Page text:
One of the reasons I put off starting a blog for so long was because I wasn’t sure a) how much personal detail about my life I want to put out there so publicly, but also b) how to contend with the shopping-oriented environment that personal/style blogs seem to be all about. I want this space to feel comfortable for people who have to hustle to get bills paid, who learn from necessity how to alter thrifted clothes, who use things until they wear out.
I’ve heard Natalie say that she doesn’t do fatshion posts as often anymore because people are less interested in you if you aren’t constantly buying new things to showcase on your blog.
The first time I did an outfit post, a commenter reminded me that I really “should” talk about where all my clothes came from. I haven’t been doing this, mostly because my life is not a catalogue or a brand. I don’t post my outfits because I think you should go out and buy everything I have on. Mainly, I post because I hope that some of you will find the styling interesting or will discover a new knitting pattern or get some idea of how to wear something you own already.
Which is not to say that I haven’t been directing you guys towards things that I think deserve your props and attention. I love having a forum to do that, but I don’t think that every single outfit or every single post can or should be quite that commodified.
I also remember a post on Julia’s tumblr where she talked a bit about ways that bloggers are often thought of as “just regular people like you and me” but, in fact, there are huge class differences between bloggers. The fact that we can all decide what to show and what not to show about our lives can certainly skew perceptions about what’s “affordable” for what sort of person.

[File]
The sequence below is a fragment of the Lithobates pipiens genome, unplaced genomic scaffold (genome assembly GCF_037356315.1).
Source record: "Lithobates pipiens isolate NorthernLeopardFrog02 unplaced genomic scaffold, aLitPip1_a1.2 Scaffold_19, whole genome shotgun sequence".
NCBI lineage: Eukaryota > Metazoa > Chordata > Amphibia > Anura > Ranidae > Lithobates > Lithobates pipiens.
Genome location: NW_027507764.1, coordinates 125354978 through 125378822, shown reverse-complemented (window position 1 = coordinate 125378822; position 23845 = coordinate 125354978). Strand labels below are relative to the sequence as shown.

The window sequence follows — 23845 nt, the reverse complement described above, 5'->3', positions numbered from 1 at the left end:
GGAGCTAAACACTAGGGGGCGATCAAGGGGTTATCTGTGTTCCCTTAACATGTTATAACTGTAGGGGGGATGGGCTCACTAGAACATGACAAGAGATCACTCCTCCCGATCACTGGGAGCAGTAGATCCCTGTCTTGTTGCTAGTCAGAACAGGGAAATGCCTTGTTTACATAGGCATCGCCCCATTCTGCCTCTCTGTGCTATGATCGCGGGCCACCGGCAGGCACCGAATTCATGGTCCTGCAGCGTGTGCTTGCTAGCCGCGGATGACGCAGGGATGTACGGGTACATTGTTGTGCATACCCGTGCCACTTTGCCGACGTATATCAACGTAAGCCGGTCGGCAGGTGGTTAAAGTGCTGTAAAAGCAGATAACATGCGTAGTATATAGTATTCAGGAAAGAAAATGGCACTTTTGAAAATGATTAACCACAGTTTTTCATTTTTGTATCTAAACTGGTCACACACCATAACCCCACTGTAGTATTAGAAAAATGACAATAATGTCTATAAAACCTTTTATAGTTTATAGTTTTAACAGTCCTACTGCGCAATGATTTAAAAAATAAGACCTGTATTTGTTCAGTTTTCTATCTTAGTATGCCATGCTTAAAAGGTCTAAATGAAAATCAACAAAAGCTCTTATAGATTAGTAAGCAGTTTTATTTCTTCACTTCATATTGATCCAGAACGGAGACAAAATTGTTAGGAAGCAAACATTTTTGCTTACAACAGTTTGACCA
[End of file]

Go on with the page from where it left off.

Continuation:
I definitely notice that there are bloggers who are sent items for review that they probably couldn’t otherwise afford. I think the reason that companies choose to advertise this way is to change perceptions just slightly about who is buying and using their products. If you see that a blogger whose life is similar to your own wearing whatever designer’s shoes with her thrifted outfit, you might feel like you can afford them too, even though they are out of your price range (and were provided at no cost to the person who posted them.) I also think there are probably people who are showing off all of their awesome new outfits on their blogs but hiding the credit card debt it can take to be able to post new outfits a couple of times a week. I don’t wanna be that for my readers.
Which is to say – I am as broke as all hell. Definitely it’s gonna be a no-purchase March. I think this will be a good challenge – to knit from my stash, to repair busted clothes, to do things other than consume fashion (& late-night burritos.) I’m not sure that frugality alone is gonna fix what’s broken here, but that’s a post for another day.
PS: I was inspired to write this post today because of s.e. smith’s excellent (cat-photo-including) post on xojane.com, “Women Need To Start Talking About Money.”
PPS: Julia, if you find the link can you comment here with it? It was about that mankiller lady’s scarf collection.